Give It Up. Player/Coach

Transitioning People Through Constant Change

In this series of posts I am exploring the Give It Up model in which we move away from the command and control of manager to the delegation and trust of true leaders. 



Great leaders, like Steve Jobs, are both player and coach. A player-coach is someone who contributes as an individual but also coaches other employees.

Great player-coaches are able to balance their time between playing and coaching. They move up and down the player-coach continuum as needed. They know when to play and when to coach. It is whatever is best for the team.

The coach sits on the sideline during a game and has the responsibility of fielding the best team. The coach inspires and motivates, and develops the skills and capabilities of others while directing the game strategy.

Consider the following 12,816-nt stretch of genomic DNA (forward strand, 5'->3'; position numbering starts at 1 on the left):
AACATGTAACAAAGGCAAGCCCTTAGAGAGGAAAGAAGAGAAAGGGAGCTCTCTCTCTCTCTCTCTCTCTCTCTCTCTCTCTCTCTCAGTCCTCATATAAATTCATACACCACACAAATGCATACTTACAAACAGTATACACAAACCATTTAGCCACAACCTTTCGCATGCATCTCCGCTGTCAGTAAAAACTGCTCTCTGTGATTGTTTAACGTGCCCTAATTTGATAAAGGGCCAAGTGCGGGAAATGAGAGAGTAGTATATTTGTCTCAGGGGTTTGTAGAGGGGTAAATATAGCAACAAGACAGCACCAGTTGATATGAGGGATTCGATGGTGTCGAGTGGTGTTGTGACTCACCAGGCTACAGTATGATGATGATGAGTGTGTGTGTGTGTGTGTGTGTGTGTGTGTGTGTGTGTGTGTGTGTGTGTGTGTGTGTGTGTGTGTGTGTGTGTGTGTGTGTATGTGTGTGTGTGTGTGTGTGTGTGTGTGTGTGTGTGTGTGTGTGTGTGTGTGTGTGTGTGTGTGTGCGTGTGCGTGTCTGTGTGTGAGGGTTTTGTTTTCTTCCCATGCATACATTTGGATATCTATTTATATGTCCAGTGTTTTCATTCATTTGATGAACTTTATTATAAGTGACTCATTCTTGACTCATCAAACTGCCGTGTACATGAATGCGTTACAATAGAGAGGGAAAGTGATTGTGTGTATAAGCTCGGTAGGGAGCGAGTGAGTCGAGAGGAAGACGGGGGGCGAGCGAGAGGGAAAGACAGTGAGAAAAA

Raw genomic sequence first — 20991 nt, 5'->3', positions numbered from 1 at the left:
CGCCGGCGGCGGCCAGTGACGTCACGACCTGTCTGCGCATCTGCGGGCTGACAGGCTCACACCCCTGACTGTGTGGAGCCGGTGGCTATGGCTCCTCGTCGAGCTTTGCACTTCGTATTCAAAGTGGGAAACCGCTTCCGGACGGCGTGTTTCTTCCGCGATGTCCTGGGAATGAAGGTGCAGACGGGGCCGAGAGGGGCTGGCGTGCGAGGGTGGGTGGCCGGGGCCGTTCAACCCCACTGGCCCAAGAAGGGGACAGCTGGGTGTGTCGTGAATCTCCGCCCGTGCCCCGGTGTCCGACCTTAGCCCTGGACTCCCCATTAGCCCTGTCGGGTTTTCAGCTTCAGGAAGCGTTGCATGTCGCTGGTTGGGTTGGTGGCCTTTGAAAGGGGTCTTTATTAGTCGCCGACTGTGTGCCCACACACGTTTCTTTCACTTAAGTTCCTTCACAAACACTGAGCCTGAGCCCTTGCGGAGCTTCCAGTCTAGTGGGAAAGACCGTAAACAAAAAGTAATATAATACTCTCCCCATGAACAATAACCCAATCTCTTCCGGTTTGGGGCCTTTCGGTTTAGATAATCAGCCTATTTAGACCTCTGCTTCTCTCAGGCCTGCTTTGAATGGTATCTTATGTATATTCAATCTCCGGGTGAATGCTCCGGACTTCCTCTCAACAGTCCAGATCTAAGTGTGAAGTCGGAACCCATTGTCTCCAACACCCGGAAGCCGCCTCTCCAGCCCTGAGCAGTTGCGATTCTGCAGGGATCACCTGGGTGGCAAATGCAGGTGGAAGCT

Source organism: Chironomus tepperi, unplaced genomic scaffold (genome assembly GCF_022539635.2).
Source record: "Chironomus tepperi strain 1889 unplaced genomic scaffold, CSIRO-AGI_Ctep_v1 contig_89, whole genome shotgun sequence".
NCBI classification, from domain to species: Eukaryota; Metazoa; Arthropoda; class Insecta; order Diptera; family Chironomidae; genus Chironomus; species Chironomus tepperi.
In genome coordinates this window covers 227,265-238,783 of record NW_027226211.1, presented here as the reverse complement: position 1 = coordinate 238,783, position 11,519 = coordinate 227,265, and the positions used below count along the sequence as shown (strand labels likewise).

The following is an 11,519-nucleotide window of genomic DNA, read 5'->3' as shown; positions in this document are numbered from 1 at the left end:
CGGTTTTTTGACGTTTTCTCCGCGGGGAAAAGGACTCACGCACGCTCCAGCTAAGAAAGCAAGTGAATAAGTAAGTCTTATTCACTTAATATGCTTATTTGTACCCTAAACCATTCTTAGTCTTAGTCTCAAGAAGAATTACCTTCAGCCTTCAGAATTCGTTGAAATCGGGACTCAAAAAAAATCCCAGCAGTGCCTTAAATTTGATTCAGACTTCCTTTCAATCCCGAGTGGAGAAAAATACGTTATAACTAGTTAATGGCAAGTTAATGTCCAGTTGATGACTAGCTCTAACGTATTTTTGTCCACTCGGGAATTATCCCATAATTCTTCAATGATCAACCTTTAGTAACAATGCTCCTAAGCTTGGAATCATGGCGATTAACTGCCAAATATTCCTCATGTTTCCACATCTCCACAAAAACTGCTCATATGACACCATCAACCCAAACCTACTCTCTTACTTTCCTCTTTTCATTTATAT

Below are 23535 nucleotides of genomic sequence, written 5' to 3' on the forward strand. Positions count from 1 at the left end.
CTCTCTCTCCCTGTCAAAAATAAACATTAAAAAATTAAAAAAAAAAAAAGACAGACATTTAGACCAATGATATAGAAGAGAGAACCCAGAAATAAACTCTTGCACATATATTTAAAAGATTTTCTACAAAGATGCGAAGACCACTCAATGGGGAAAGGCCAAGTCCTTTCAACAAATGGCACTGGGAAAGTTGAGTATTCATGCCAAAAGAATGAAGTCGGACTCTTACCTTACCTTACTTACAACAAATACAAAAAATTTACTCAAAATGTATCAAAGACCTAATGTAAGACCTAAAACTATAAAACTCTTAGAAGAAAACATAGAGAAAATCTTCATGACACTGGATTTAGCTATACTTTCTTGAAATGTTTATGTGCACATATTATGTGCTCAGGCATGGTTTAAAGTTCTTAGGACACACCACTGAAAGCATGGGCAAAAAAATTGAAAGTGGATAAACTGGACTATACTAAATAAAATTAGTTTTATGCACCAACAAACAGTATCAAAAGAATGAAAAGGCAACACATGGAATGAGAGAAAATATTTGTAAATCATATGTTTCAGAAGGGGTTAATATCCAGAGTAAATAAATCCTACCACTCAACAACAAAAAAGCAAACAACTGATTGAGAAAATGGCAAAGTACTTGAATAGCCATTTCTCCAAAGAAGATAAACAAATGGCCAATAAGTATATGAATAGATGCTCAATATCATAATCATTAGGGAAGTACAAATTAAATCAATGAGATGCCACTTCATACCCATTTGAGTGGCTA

The player is on the field executing the game strategy and utilising their skills and capabilities, to their best advantage in order to win the game. 

There are advantages of being able to move between the roles. Getting on to the field when needed can answer the coach’s question, ‘What is really going on here?’

They can get closer to the action while retaining the coaching perspective. They can be a participant and an observer at the same time.

Steve Jobs coached his employees. He would often spend time with the design teams giving them his opinion and guidance on their prototypes. He was also a player and his favourite part of the job was ‘getting his hands dirty’ on product design.

If Jobs had focused wholly on coaching and not playing, many of the innovations he gave us like smartphones, tablets, digital music etc. may have looked very different or not existed at all.

Great leaders need to be an awesome player/coach.

Game score

Winning teams don’t do great things because they were told to. They have the power to make great things happen. They are free to experiment, create and innovate.

In subsequent posts in this series I will be exploring the additional elements of the Give It Up model.

Karen FerrisComment